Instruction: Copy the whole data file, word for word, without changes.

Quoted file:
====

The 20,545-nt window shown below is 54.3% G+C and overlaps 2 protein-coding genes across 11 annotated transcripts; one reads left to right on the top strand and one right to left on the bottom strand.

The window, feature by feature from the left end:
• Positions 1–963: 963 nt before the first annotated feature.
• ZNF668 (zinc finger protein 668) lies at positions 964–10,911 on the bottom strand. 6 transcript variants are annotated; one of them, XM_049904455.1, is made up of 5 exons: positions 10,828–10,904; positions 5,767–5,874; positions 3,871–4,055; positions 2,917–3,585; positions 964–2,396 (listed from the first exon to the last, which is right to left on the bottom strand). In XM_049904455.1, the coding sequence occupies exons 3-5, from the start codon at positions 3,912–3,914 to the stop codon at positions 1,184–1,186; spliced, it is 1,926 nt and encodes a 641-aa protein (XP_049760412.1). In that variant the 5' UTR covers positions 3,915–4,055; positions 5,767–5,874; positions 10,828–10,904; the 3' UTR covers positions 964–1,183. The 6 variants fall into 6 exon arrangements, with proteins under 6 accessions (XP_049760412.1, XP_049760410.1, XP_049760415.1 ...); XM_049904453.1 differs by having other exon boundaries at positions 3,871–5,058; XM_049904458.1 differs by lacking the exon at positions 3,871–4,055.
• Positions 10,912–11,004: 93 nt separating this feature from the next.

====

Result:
The 20,545-nt window shown below is 54.3% G+C and overlaps 2 protein-coding genes across 11 annotated transcripts; one reads left to right on the top strand and one right to left on the bottom strand.

The window, feature by feature from the left end:
• Positions 1–963: 963 nt before the first annotated feature.
• ZNF668 (zinc finger protein 668) lies at positions 964–10,911 on the bottom strand. 6 transcript variants are annotated; one of them, XM_049904455.1, is made up of 5 exons: positions 10,828–10,904; positions 5,767–5,874; positions 3,871–4,055; positions 2,917–3,585; positions 964–2,396 (listed from the first exon to the last, which is right to left on the bottom strand). In XM_049904455.1, the coding sequence occupies exons 3-5, from the start codon at positions 3,912–3,914 to the stop codon at positions 1,184–1,186; spliced, it is 1,926 nt and encodes a 641-aa protein (XP_049760412.1). In that variant the 5' UTR covers positions 3,915–4,055; positions 5,767–5,874; positions 10,828–10,904; the 3' UTR covers positions 964–1,183. The 6 variants fall into 6 exon arrangements, with proteins under 6 accessions (XP_049760412.1, XP_049760410.1, XP_049760415.1 ...); XM_049904453.1 differs by having other exon boundaries at positions 3,871–5,058; XM_049904458.1 differs by lacking the exon at positions 3,871–4,055.
• Positions 10,912–11,004: 93 nt separating this feature from the next.